ST. JOHN’S, N.L. — An announced review by Husky Energy Inc. of its $2.2-billion West White Rose project off the coast of Newfoundland could be interpreted as a call for the province to take an equity stake to ensure it is built, an analyst says.
Under a “worst-case scenario,” it could also signal the Calgary-based company’s option to eventually shut down or sell the currently producing White Rose offshore oil project itself, added analyst Phil Skolnick of Eight Capital in a report.
Construction on the project expected to produce up to 75,000 barrels of oil per day (bpd) was suspended in March because of the COVID-19 pandemic and Husky’s refocusing of priorities because of the global economic downturn and low oil prices.
“A full review of scope, schedule and cost of this project is critical, given the minimum one-year delay to first oil caused by COVID-19, and our priority of maintaining the strength of our balance sheet with ample liquidity,” said Husky CEO Rob Peabody in a news release on Sept. 9.
“Unfortunately, the delay caused by COVID-19 and continued market uncertainty leaves us no choice but to undertake a full review of the project and, by extension, our future operations in Atlantic Canada.”
The West White Rose project is about 60 per cent complete, with about $1.1 billion in work left to be done in Newfoundland and Labrador and an expected $11 billion in future capital and operating expenditures over its life, Husky said.
“We fully appreciate that this project represents billions in government taxes and other anticipated public benefits. Without it, these will not materialize,” Peabody said in the release.
It states Husky has discussed the project’s “challenges and risks” with the provincial and federal governments and has proposed ideas designed to protect jobs and the economic benefits the project will deliver.
“We need to find a solution now,” Peabody added.
Husky is the operator of the White Rose field and satellite extensions, which are located in the Jeanne d’Arc Basin approximately 350 kilometres off the coast of Newfoundland and have been producing oil since 2005.
Husky’s recent messages concerning next year’s capital plans suggest cutting debt is taking priority over funding West White Rose construction, Skolnick said.
“Essentially, we believe that HSE is messaging to the Newfoundland and Labrador government that given the importance that this project has on tax revenues and associated employment, if the government wants to take on a working interest to help put certainty into construction, the company is open to negotiating that,” he said.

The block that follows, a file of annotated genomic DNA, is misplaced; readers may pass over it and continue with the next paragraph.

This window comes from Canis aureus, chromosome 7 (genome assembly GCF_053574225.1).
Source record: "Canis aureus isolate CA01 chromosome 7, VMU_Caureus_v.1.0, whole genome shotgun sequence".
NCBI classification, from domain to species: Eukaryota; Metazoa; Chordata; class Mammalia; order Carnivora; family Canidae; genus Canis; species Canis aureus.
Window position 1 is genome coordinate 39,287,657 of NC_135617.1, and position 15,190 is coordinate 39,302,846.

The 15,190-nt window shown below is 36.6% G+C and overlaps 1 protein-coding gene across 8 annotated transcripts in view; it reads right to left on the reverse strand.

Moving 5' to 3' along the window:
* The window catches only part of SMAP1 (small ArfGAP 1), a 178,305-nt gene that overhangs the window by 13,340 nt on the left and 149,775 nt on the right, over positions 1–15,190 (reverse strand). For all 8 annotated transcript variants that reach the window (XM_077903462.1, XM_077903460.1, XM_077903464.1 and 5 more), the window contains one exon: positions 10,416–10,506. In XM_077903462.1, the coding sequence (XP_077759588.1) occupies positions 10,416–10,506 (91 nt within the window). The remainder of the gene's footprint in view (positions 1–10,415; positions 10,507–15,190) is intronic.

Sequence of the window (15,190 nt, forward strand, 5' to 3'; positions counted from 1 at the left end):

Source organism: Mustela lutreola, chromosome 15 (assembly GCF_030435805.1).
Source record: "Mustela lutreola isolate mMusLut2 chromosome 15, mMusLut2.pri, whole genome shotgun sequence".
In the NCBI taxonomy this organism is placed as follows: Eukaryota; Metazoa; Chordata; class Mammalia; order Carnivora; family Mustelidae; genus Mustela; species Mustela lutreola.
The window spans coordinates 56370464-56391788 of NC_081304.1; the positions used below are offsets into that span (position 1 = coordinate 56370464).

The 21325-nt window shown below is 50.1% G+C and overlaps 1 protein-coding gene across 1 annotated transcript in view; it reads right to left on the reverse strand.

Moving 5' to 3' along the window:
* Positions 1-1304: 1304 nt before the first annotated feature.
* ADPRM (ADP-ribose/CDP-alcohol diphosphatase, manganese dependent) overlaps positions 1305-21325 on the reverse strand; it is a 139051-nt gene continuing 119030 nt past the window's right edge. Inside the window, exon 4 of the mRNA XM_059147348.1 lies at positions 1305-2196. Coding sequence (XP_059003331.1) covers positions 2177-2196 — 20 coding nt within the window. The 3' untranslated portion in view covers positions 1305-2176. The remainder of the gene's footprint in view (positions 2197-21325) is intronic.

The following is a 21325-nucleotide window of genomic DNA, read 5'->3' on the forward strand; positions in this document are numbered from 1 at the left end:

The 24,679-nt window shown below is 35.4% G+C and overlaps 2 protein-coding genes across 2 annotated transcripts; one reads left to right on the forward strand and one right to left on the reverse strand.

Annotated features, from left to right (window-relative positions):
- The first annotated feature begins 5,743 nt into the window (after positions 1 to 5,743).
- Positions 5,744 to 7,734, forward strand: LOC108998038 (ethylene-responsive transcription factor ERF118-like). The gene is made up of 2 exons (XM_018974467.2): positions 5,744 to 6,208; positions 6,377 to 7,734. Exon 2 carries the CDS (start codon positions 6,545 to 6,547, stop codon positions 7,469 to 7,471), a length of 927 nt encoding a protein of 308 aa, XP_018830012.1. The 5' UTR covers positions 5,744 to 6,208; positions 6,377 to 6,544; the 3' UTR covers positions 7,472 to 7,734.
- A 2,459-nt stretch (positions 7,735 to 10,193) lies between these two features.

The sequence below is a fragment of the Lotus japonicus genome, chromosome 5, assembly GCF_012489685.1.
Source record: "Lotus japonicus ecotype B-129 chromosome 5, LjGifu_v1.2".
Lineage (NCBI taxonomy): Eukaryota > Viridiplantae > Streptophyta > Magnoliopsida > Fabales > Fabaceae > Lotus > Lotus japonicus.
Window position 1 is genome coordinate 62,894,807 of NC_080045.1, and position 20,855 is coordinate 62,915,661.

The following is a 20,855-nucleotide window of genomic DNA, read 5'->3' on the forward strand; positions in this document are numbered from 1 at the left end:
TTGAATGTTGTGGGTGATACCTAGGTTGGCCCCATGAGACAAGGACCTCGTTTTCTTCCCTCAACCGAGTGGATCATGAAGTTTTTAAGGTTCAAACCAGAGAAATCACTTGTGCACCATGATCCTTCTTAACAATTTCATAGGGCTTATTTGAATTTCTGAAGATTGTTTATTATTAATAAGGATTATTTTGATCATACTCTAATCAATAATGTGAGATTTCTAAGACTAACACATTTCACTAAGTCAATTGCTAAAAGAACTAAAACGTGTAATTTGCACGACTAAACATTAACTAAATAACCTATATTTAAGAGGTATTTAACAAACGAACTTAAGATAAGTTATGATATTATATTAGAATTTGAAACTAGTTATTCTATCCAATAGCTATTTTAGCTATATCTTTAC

He added that if the new project doesn’t go ahead, it raises questions about asset life extension projects on the SeaRose FPSO (floating production storage and offloading) unit, which is to be used at West White Rose.
If Husky decides those projects aren’t worthwhile to preserve the 20,000 bpd it currently gets from its share of the existing project, it could lead to a scenario where it attempts to sell or shuts down the project entirely in 2022, he said.
Newfoundland and Labrador is the third-largest oil producer in Canada and its offshore oil industry has been hit hard by crashing global oil prices.
In mid-March, Equinor and Husky announced an indefinite deferral of the Bay du Nord project, slated to be the province’s first deepwater operation.
Drilling on the Hibernia platform was suspended in April, as was a refit for the Terra Nova floating production storage and offloading vessel.
The Newfoundland and Labrador government has been imploring Ottawa to help the sector out, even holding a news conference in late May to appeal for federal aid.
West White Rose is expected to create about 250 full-time platform jobs.
Husky has a 60 per cent working interest, which would result in net output of up to 52,500 barrels per day if the project is completed.
Due to the short offshore weather window needed for construction, the suspension in March meant that West White Rose is delayed for at least a year.
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